Thursday, December 9, 2010

Fractures are Natural

Morgan Horton
Fractures are Natural, 2010. Dried leaves and thread

When something is fractured we as humans have a tendency towards wanting to fix it. In fixing the fracture, however, the thing in question shifts from the realm of the “natural” to that of the “unnatural” – the abnormal.
I use something natural, leaves, which have fractures in them and hang them amongst something unnatural, leaves that have had the fractures fixed.

1 comment:

  1. Evaluator: Elisabeth
    Artist: Morgan

    In Fractures are Natural, Morgan suspended dried and pressed leaves from the ceiling so that they hung in midair in a downward facing direction (that is – stems pointed upwards). Most of the leaves were torn or “fractured” in places and thread was used on a few of them to try and repair these spots. The overall piece is well unified. It consists of multiple objects of similar colors suspended in a space to create a fairly large three-dimensional volume created by negative space despite the small mass of the two-dimensional objects. The placement of the objects is well done, and while the right side of the display (if you are facing it) is higher than the left side, it does not detract much from the overall feel. Rather, it adds to the piece in that it makes it seem more natural and less rigid and staged. The way the leaves are displayed is also interesting in that it forces you to interact with them. They are displayed at a level in which your very movement causes the leaves to also move. Because of how lightweight and flat they are, even the smallest change in surroundings causes them to swing.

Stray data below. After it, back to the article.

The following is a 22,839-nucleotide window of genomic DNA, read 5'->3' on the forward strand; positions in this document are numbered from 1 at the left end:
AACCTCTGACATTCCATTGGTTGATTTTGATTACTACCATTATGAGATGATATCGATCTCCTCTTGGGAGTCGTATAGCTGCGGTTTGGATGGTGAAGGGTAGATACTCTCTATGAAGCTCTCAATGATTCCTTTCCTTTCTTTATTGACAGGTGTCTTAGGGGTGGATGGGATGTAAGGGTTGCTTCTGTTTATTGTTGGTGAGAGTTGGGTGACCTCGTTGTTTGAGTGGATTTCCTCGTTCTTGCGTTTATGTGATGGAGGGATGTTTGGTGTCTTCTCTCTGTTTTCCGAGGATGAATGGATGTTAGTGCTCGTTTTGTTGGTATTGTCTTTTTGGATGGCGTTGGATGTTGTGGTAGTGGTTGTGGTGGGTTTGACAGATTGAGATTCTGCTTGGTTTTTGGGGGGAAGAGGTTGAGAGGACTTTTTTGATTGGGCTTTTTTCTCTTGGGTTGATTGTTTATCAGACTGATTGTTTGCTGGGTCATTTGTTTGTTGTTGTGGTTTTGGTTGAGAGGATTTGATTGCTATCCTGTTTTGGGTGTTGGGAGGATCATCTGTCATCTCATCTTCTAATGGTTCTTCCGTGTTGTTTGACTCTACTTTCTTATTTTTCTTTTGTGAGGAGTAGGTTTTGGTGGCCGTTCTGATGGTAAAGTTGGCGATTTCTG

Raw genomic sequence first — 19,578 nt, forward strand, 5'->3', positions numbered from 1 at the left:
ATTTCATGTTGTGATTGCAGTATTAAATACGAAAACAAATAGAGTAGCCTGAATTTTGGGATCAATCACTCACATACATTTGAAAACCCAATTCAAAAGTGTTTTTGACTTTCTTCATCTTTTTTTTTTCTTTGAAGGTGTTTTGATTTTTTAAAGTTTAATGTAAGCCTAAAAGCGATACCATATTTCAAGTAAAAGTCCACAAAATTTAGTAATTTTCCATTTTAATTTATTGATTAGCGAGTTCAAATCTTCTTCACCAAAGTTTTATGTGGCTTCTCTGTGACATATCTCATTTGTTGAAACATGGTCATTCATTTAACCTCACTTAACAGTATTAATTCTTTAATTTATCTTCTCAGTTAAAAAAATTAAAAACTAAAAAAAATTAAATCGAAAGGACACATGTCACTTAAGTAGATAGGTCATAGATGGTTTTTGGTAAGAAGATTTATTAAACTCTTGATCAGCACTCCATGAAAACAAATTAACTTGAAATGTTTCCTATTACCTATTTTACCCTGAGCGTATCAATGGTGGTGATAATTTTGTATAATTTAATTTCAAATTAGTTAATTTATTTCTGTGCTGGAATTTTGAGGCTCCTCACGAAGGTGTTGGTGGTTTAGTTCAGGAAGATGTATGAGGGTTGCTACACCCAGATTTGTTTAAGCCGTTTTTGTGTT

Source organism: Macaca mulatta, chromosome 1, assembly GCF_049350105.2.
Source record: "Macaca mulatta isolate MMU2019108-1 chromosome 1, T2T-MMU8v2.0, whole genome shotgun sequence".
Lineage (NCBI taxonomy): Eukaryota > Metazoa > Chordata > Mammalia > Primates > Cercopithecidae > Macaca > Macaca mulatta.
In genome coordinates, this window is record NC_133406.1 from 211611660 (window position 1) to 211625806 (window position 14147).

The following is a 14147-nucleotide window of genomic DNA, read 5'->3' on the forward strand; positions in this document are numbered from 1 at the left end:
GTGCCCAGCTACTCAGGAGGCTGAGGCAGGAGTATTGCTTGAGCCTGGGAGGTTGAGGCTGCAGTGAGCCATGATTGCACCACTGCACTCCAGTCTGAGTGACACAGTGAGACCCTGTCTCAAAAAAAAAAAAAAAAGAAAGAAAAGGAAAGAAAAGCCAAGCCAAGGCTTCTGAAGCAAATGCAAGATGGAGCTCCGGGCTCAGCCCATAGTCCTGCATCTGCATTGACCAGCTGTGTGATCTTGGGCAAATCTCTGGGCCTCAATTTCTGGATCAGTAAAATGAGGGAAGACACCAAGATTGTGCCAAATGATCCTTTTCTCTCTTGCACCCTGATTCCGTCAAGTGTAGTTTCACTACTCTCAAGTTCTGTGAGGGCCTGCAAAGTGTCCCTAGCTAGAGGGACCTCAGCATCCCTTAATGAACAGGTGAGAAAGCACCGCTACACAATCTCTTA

The way in which the leaves are sewn together does not detract from the overall unity of the piece. The thread used is light in color and in thin enough that unless the viewer gets close and looks for the details, you might not notice it at all. However, once noticed, the stitches are almost eerie in that they do very little to cover the small tears and holes in the leaves. The stitches also leave small holes where the needle went through to make the stitches. In this way, the leaves really communicate what the artist is trying to say. All of the leaves are fractured, even if just a tiny bit, but only a few of them are sewn together. And with the thread’s general failure in fixing the holes in the leaves (and its tendency to add more holes to the problem), it causes one to think about the way in which these repairs can cause more harm than good. What is interesting is also that some of the most fractured leaves are not sewn together. This also makes you wonder why these particular leaves were or were not chosen to be fixed. Along with the title, the piece brings to mind the idea of fixing fractures and comments on why fractures are ok and don’t need to be fixed and how fixing them can cause, at times, more damage than good. I think the artist does a great job of exploring facture, and not just in the physical representation in her use of torn leaves, but also in exploring through these leaves the perceptions we have of fractures in our world.